Macquarie University: $1 Million Funding Boost For Macquaire University Research Groups’ Groundbreaking Work Improving Infrastructure Productivity

Macquarie University research groups have been awarded $1,044,000 under a government and industry–supported program designed to transform the cement and concrete sector. The funding will support three near market research projects by SmartCrete Cooperative Research Centre (CRC), jointly led by Macquarie University and partners across the industry.

The funding from SmartCrete CRC will allow the University and its industry partners to progress a number of projects centred around innovating the cement and concrete sector by helping reduce the cost, extending the life, and reducing the carbon footprint of essential concrete infrastructure.

Dr Shima Taheri, Associate Professor Sorn Vimonsatit and Professor Simon Clark, from Macquarie University’s School of Engineering will lead a project which focuses on the development of a novel method of producing polymer concrete using unwanted waste from latex paint. In collaboration with Paintback Limited, Western Sydney University and Swinburne University of Technology, the project received $400,000 to accelerate research into and supply of this unique, circular polymer concrete solution.

“This regenerative project will contribute significantly to the circular economy, through the repurposing of waste product into a value supply stream for the building industry,” said Professor Simon Clark.

Professor Clark continued, “By utilising unwanted latex paint in this manner and converting it into an effective concrete solution will see a reduction in raw material costs, boasting both a strong economic and environmental benefit for the wider industry.

A collaboration with industry partners Sydney Water and Melbourne Water, led by Dr Martin Ams and Professor Michael Withford of Macquarie University’s Department of Physics and Astronomy was awarded $180,000 towards the development of a cost-effective photonic sensor interrogator. The world-class interrogator will enable the use of photonic sensing to monitor the health of concrete sewer pipes. In the long term, this game-changing equipment will reduce maintenance costs, lessen disruption for local communities and prolong the life of our essential concrete infrastructure.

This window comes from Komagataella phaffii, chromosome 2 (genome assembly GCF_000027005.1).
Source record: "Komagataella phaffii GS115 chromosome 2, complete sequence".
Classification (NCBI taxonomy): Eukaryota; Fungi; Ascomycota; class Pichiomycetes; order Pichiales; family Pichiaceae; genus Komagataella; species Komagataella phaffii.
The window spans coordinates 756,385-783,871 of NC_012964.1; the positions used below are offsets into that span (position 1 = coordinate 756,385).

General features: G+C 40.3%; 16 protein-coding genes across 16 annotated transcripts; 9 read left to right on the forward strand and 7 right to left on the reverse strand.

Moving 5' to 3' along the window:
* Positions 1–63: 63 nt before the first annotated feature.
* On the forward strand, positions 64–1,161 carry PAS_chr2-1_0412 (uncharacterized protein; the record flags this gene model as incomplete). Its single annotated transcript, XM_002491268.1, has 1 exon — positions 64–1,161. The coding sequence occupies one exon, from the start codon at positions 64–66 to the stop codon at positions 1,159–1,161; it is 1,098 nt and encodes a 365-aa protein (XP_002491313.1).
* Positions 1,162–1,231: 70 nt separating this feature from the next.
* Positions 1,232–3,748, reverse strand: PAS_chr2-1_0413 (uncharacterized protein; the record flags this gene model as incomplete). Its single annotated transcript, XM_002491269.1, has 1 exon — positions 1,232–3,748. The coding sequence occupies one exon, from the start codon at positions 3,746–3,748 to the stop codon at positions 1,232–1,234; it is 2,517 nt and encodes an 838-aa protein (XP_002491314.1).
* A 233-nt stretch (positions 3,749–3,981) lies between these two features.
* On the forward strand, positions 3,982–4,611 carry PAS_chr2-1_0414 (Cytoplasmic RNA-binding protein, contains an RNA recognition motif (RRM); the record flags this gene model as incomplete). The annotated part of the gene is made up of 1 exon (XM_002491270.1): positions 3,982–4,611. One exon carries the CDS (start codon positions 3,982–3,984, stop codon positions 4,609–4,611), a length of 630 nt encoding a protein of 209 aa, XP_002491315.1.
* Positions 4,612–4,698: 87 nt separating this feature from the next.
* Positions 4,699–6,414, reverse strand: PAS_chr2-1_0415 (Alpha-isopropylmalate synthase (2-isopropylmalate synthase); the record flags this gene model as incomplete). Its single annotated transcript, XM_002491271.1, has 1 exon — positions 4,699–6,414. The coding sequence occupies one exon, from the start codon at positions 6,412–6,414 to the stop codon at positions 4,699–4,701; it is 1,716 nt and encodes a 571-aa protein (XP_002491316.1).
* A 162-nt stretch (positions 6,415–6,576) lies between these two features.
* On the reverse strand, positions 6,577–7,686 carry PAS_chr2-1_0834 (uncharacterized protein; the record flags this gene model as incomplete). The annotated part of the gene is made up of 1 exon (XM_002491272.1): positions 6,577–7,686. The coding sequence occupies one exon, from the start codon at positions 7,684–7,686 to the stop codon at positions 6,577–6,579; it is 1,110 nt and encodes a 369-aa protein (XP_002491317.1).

Dr Mohsen Asadnia and Associate Professor Rouzbeh Abbassi from Macquarie University’s School of Engineering lead a project in partnership with Transport for New South Wales. The project has received $464,000 to create embedded systemsfor continuous and robust crack monitoring in concrete pavements. The sensing system will detect strain, temperature, pH, and moisture to track the propagation of cracks, leading to reduced costs for the repair of this damage as well as lessen disruption to transport and commuter activity. More widely, the project contributes positively to the reduction of related greenhouse gas emissions and outputs.

“The School of Engineering at Macquarie University has developed a strong reputation on industry-based physical and chemical sensors development. We are looking forward to working closely with Transport for NSW in this exciting project, which could save millions of dollars for NSW in the cost of road maintenance,” said Dr Asadnia.

“SmartCrete CRC is excited to partner with Macquarie University on these key projects and are keen to see the benefits it will provide to its application in infrastructure. Our research program has identified three core themes: Engineered Solutions, Asset Management and Sustainability. Each of the three projects closely align with these themes which address the issues and challenges faced by the concrete sector,” said SmartCrete CRC CEO Warren South.

“These projects mark the first of many in the pipeline that the SmartCrete Cooperative Research Centre is expected to support over the next seven years. It is immensely pleasing to see such ambitious, innovative and sustainability-focused projects supported,” said Professor Clark.

Since its establishment in June 2020, SmartCrete CRC has worked to promote scientific and engineering research for Australia’s concrete industry including developments within the concrete supply chain and associated industries. All SmartCrete CRC projects are driven by the needs of industry partners and the end-users with whom they engage.

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